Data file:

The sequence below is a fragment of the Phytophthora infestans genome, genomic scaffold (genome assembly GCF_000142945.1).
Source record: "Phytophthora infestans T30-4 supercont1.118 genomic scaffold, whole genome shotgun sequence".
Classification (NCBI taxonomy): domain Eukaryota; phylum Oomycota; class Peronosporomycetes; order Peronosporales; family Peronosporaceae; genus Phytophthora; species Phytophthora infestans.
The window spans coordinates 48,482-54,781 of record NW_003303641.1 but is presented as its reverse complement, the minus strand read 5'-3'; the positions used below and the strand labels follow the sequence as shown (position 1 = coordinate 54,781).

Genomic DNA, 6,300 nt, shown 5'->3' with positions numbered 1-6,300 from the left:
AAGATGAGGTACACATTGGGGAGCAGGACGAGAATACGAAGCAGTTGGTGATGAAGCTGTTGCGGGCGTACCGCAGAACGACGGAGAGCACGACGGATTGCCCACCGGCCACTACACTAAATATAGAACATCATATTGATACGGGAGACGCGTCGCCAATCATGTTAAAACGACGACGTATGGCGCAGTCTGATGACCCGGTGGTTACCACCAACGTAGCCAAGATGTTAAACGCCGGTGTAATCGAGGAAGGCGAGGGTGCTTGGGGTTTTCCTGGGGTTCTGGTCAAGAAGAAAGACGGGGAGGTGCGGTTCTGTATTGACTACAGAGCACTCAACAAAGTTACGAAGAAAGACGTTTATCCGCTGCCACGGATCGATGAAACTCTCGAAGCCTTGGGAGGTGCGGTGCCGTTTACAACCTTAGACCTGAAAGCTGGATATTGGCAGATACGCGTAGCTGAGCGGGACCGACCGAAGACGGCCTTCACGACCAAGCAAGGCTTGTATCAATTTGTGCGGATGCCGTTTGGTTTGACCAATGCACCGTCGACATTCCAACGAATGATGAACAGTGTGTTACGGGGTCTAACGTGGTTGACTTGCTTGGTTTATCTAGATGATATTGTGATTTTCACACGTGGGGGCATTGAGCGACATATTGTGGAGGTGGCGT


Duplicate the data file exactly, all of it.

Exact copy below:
The sequence below is a fragment of the Phytophthora infestans genome, genomic scaffold (genome assembly GCF_000142945.1).
Source record: "Phytophthora infestans T30-4 supercont1.118 genomic scaffold, whole genome shotgun sequence".
Classification (NCBI taxonomy): domain Eukaryota; phylum Oomycota; class Peronosporomycetes; order Peronosporales; family Peronosporaceae; genus Phytophthora; species Phytophthora infestans.
The window spans coordinates 48,482-54,781 of record NW_003303641.1 but is presented as its reverse complement, the minus strand read 5'-3'; the positions used below and the strand labels follow the sequence as shown (position 1 = coordinate 54,781).

Genomic DNA, 6,300 nt, shown 5'->3' with positions numbered 1-6,300 from the left:
AAGATGAGGTACACATTGGGGAGCAGGACGAGAATACGAAGCAGTTGGTGATGAAGCTGTTGCGGGCGTACCGCAGAACGACGGAGAGCACGACGGATTGCCCACCGGCCACTACACTAAATATAGAACATCATATTGATACGGGAGACGCGTCGCCAATCATGTTAAAACGACGACGTATGGCGCAGTCTGATGACCCGGTGGTTACCACCAACGTAGCCAAGATGTTAAACGCCGGTGTAATCGAGGAAGGCGAGGGTGCTTGGGGTTTTCCTGGGGTTCTGGTCAAGAAGAAAGACGGGGAGGTGCGGTTCTGTATTGACTACAGAGCACTCAACAAAGTTACGAAGAAAGACGTTTATCCGCTGCCACGGATCGATGAAACTCTCGAAGCCTTGGGAGGTGCGGTGCCGTTTACAACCTTAGACCTGAAAGCTGGATATTGGCAGATACGCGTAGCTGAGCGGGACCGACCGAAGACGGCCTTCACGACCAAGCAAGGCTTGTATCAATTTGTGCGGATGCCGTTTGGTTTGACCAATGCACCGTCGACATTCCAACGAATGATGAACAGTGTGTTACGGGGTCTAACGTGGTTGACTTGCTTGGTTTATCTAGATGATATTGTGATTTTCACACGTGGGGGCATTGAGCGACATATTGTGGAGGTGGCGT